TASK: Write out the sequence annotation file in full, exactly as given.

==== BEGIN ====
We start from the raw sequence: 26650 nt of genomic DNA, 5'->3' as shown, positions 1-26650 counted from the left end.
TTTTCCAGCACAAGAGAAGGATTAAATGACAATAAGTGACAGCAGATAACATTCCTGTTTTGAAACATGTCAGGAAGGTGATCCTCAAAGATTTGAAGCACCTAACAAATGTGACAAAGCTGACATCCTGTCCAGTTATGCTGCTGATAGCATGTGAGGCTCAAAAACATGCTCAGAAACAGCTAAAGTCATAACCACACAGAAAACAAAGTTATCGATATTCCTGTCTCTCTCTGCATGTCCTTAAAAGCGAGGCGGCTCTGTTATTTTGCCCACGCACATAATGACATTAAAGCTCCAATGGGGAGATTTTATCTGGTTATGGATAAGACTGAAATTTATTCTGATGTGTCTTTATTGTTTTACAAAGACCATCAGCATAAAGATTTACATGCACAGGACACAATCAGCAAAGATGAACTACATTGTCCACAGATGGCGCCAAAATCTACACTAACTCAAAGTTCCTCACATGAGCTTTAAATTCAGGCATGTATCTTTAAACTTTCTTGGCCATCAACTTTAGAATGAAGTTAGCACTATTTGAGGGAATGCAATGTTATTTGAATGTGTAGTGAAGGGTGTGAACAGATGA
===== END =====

We start from the raw sequence: 26650 nt of genomic DNA, 5'->3' as shown, positions 1-26650 counted from the left end.
TTTTCCAGCACAAGAGAAGGATTAAATGACAATAAGTGACAGCAGATAACATTCCTGTTTTGAAACATGTCAGGAAGGTGATCCTCAAAGATTTGAAGCACCTAACAAATGTGACAAAGCTGACATCCTGTCCAGTTATGCTGCTGATAGCATGTGAGGCTCAAAAACATGCTCAGAAACAGCTAAAGTCATAACCACACAGAAAACAAAGTTATCGATATTCCTGTCTCTCTCTGCATGTCCTTAAAAGCGAGGCGGCTCTGTTATTTTGCCCACGCACATAATGACATTAAAGCTCCAATGGGGAGATTTTATCTGGTTATGGATAAGACTGAAATTTATTCTGATGTGTCTTTATTGTTTTACAAAGACCATCAGCATAAAGATTTACATGCACAGGACACAATCAGCAAAGATGAACTACATTGTCCACAGATGGCGCCAAAATCTACACTAACTCAAAGTTCCTCACATGAGCTTTAAATTCAGGCATGTATCTTTAAACTTTCTTGGCCATCAACTTTAGAATGAAGTTAGCACTATTTGAGGGAATGCAATGTTATTTGAATGTGTAGTGAAGGGTGTGAACAGATGA